Apple preparing new upgrade fees

In a move that could anger customers, the company next week will announce a plan to charge for upgrades to some of its highly acclaimed "digital hub" software.

3 min read
Apple Computer next week will announce a plan to charge for upgrades to some of the company?s highly acclaimed "digital hub" software, a move that could anger customers accustomed to receiving free updates.

According to sources familiar with the plans, Apple is expected to announce at the Macworld Expo in San Francisco Tuesday that consumers will have to pay for new versions of iDVD, iPhoto and iMovie, which will be sold together as a bundle. Previously, Apple had offered upgrades to its digital media, or "i" applications, for free.

iMovie is used for digital movie editing, and iDVD burns the final product onto a DVD. iPhoto is used to organize, edit and print photos. The move to charge up to $50 for the software trio is potentially the first step in charging for all six "i" applications, which would continue to be bundled for free with new Macs, sources said.

Apple?s other iApps include iTunes for organizing music, a calendar and a synchronization utility. It released new versions of iCal and iSync on Thursday.

Citing company policy, an Apple representative declined to comment on unannounced plans for products or services, the details of which could change before next week?s Macworld gathering. Apple CEO Steve Jobs opens the convention with a keynote speech on Tuesday.

"Windows users are not making the switch as Apple had hoped, and now the company is pulling a Microsoft-like move by bundling popular applications and pasting a 'premium' price tag to them," said analyst Tim Deal of Technology Business Research.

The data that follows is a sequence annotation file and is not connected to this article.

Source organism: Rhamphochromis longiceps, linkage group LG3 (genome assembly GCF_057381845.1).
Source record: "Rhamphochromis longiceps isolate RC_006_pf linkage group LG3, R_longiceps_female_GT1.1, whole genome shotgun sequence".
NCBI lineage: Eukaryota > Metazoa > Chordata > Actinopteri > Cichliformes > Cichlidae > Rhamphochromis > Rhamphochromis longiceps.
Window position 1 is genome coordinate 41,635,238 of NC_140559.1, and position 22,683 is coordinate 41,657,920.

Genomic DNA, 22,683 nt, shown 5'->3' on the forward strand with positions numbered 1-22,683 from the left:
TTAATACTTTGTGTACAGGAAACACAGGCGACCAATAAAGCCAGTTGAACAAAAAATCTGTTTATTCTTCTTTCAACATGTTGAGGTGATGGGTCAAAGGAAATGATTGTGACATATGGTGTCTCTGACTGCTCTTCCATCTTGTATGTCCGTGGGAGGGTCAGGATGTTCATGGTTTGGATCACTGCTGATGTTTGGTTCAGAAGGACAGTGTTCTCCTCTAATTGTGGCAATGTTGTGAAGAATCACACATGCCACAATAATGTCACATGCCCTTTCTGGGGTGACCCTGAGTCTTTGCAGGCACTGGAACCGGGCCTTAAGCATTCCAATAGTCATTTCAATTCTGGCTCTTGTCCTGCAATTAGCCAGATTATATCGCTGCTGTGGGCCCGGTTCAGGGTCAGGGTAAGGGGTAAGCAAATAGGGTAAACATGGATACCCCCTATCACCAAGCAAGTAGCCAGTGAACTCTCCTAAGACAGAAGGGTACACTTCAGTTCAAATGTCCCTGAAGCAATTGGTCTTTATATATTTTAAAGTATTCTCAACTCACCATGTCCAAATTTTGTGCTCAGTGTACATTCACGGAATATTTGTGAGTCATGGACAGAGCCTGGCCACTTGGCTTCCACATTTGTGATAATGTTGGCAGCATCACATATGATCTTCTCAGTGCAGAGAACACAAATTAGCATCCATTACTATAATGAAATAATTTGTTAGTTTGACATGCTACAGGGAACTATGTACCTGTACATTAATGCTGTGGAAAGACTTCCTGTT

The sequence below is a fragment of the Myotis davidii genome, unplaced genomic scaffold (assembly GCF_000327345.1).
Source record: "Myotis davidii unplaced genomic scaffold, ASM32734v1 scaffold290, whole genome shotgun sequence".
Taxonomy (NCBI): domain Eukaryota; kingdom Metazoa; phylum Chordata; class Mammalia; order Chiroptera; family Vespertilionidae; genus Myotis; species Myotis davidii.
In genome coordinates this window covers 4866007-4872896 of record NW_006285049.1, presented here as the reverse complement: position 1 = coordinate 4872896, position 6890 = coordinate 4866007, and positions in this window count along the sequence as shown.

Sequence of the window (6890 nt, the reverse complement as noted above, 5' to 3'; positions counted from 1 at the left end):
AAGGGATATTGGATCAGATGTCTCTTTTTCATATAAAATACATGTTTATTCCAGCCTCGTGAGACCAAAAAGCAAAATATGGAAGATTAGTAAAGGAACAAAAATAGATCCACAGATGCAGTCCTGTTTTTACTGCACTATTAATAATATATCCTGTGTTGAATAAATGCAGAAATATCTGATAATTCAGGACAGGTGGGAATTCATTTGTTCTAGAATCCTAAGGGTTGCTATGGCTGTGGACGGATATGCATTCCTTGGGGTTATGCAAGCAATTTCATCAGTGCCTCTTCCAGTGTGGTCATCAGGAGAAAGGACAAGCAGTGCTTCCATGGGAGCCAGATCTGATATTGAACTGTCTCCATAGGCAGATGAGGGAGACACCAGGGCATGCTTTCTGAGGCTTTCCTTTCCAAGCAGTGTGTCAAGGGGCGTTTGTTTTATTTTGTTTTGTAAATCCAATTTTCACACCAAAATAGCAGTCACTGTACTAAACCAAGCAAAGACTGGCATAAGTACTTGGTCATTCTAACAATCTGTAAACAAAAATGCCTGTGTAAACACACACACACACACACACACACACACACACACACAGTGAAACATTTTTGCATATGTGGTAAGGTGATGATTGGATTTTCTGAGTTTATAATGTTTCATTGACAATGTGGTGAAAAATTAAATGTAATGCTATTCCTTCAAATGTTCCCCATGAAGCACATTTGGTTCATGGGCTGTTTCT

Consumer reaction to the plan could be harsh based on the fallout from similar moves last year.

During last summer?s Macworld in New York, Jobs revealed that Apple would charge as much as $100 a year for .Mac, a service that includes Web-based e-mail and other utilities that previously had been free under the name iTools.

Apple also did not give Jaguar--the first significant upgrade to Mac OS X--to Mac OS X users for free. Instead, the majority of these customers had to pay $129 to receive the upgrade, which was released less than a year after OS X. Both fees initially were met with protests, but many customers acquiesced. Approximately 180,000 customers had signed up for the paid version of iTools as of last October.

"I think there will be the usual outrage," said IDC analyst Roger Kay. "No one ever likes to pay for stuff they used to get for free."

NPD Techworld analyst Stephen Baker described the upgrade fees as "an interesting strategy." Offering the six applications for free has been an important way "to sell more Macs and get out in front of the digital media trends," he added.

At Macworld two years ago, Jobs positioned the Mac as a hub for connecting digital devices such as cameras, camcorders and music players. Since then, Apple has released new digital media applications and upgrades in an attempt to position the Mac as a better alternative to Intel-based PCs running the Windows OS.

TBR's Deal said he isn't surprised that Apple is making changes that could affect its emphasis on the Mac as a hub for digital media.

"Last year, Apple introduced a Windows-compatible version of the iPod, signaling the company's intention to take advantage of revenue opportunities that do not add value to its integrated digital hub strategy," he said.

Deal, however, was critical of the new fees, noting that Apple's campaign to lure Windows PC users to the Mac did little to offset weaker-than-usual holiday sales. The "iApps will be Apple's attempt to staunch the flow of bleeding revenue from its lagging sales initiatives."

Apple?s move coincides with Microsoft?s own "pay for play" software. The Redmond, Wash.-based company will release Plus Digital Media Edition (DME) for Windows XP at the consumer-electronics show later in the week. Product activation technology will restrict the software's use to a single computer, making it necessary for consumers to plunk down $20 for additional copies of Plus DME to run on more machines. Earlier versions of Plus could be installed on more than one PC.